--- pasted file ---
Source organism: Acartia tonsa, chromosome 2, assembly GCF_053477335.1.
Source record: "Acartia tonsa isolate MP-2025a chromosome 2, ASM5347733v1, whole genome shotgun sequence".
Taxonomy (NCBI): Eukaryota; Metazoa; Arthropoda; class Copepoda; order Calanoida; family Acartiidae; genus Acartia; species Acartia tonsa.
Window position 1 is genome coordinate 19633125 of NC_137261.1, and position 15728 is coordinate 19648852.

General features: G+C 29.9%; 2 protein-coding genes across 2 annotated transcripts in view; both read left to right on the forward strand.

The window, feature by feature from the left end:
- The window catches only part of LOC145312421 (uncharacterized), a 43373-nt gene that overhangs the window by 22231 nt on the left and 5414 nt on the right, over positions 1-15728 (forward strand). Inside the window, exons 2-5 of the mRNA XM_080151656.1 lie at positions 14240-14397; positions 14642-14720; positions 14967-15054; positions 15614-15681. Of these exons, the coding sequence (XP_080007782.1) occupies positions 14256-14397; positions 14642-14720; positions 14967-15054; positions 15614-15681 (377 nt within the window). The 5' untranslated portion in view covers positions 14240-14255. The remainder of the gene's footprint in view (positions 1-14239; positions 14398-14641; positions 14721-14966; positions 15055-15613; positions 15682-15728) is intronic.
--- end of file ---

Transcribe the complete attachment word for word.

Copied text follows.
Source organism: Acartia tonsa, chromosome 2, assembly GCF_053477335.1.
Source record: "Acartia tonsa isolate MP-2025a chromosome 2, ASM5347733v1, whole genome shotgun sequence".
Taxonomy (NCBI): Eukaryota; Metazoa; Arthropoda; class Copepoda; order Calanoida; family Acartiidae; genus Acartia; species Acartia tonsa.
Window position 1 is genome coordinate 19633125 of NC_137261.1, and position 15728 is coordinate 19648852.

General features: G+C 29.9%; 2 protein-coding genes across 2 annotated transcripts in view; both read left to right on the forward strand.

The window, feature by feature from the left end:
- The window catches only part of LOC145312421 (uncharacterized), a 43373-nt gene that overhangs the window by 22231 nt on the left and 5414 nt on the right, over positions 1-15728 (forward strand). Inside the window, exons 2-5 of the mRNA XM_080151656.1 lie at positions 14240-14397; positions 14642-14720; positions 14967-15054; positions 15614-15681. Of these exons, the coding sequence (XP_080007782.1) occupies positions 14256-14397; positions 14642-14720; positions 14967-15054; positions 15614-15681 (377 nt within the window). The 5' untranslated portion in view covers positions 14240-14255. The remainder of the gene's footprint in view (positions 1-14239; positions 14398-14641; positions 14721-14966; positions 15055-15613; positions 15682-15728) is intronic.